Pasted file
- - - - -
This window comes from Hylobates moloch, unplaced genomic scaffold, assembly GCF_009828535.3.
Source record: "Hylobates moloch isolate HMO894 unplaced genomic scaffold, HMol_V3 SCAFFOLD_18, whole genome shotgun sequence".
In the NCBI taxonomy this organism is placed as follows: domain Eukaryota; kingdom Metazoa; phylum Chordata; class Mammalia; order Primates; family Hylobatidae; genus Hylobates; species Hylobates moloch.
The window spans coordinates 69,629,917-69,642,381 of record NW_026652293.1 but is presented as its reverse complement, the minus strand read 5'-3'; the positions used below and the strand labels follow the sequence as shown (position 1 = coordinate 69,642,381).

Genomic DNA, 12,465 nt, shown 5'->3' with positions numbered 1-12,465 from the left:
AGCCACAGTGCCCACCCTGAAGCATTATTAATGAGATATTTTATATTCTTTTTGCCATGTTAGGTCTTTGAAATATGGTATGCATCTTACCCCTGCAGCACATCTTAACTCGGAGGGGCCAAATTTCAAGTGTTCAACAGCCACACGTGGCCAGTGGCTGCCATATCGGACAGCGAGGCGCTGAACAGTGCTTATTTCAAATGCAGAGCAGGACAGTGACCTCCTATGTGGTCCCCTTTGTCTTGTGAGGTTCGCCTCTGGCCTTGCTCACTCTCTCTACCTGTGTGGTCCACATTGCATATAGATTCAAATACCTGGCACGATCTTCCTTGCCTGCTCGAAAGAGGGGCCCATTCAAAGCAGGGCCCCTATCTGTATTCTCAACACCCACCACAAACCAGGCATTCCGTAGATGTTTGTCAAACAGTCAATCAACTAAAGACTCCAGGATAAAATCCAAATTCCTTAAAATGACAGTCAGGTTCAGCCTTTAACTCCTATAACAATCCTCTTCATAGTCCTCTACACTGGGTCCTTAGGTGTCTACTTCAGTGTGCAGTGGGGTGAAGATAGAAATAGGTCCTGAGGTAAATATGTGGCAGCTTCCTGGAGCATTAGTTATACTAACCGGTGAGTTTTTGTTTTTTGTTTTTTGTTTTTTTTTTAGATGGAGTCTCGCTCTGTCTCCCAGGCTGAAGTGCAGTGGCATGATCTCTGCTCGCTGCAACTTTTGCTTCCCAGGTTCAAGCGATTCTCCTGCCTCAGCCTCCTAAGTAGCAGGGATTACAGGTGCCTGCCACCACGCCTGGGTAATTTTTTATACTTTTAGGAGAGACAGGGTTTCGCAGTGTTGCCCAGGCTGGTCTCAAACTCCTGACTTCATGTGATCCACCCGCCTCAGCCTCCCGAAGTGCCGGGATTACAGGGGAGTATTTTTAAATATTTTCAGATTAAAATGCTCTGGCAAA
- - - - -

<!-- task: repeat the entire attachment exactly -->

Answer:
This window comes from Hylobates moloch, unplaced genomic scaffold, assembly GCF_009828535.3.
Source record: "Hylobates moloch isolate HMO894 unplaced genomic scaffold, HMol_V3 SCAFFOLD_18, whole genome shotgun sequence".
In the NCBI taxonomy this organism is placed as follows: domain Eukaryota; kingdom Metazoa; phylum Chordata; class Mammalia; order Primates; family Hylobatidae; genus Hylobates; species Hylobates moloch.
The window spans coordinates 69,629,917-69,642,381 of record NW_026652293.1 but is presented as its reverse complement, the minus strand read 5'-3'; the positions used below and the strand labels follow the sequence as shown (position 1 = coordinate 69,642,381).

Genomic DNA, 12,465 nt, shown 5'->3' with positions numbered 1-12,465 from the left:
AGCCACAGTGCCCACCCTGAAGCATTATTAATGAGATATTTTATATTCTTTTTGCCATGTTAGGTCTTTGAAATATGGTATGCATCTTACCCCTGCAGCACATCTTAACTCGGAGGGGCCAAATTTCAAGTGTTCAACAGCCACACGTGGCCAGTGGCTGCCATATCGGACAGCGAGGCGCTGAACAGTGCTTATTTCAAATGCAGAGCAGGACAGTGACCTCCTATGTGGTCCCCTTTGTCTTGTGAGGTTCGCCTCTGGCCTTGCTCACTCTCTCTACCTGTGTGGTCCACATTGCATATAGATTCAAATACCTGGCACGATCTTCCTTGCCTGCTCGAAAGAGGGGCCCATTCAAAGCAGGGCCCCTATCTGTATTCTCAACACCCACCACAAACCAGGCATTCCGTAGATGTTTGTCAAACAGTCAATCAACTAAAGACTCCAGGATAAAATCCAAATTCCTTAAAATGACAGTCAGGTTCAGCCTTTAACTCCTATAACAATCCTCTTCATAGTCCTCTACACTGGGTCCTTAGGTGTCTACTTCAGTGTGCAGTGGGGTGAAGATAGAAATAGGTCCTGAGGTAAATATGTGGCAGCTTCCTGGAGCATTAGTTATACTAACCGGTGAGTTTTTGTTTTTTGTTTTTTGTTTTTTTTTTAGATGGAGTCTCGCTCTGTCTCCCAGGCTGAAGTGCAGTGGCATGATCTCTGCTCGCTGCAACTTTTGCTTCCCAGGTTCAAGCGATTCTCCTGCCTCAGCCTCCTAAGTAGCAGGGATTACAGGTGCCTGCCACCACGCCTGGGTAATTTTTTATACTTTTAGGAGAGACAGGGTTTCGCAGTGTTGCCCAGGCTGGTCTCAAACTCCTGACTTCATGTGATCCACCCGCCTCAGCCTCCCGAAGTGCCGGGATTACAGGGGAGTATTTTTAAATATTTTCAGATTAAAATGCTCTGGCAAA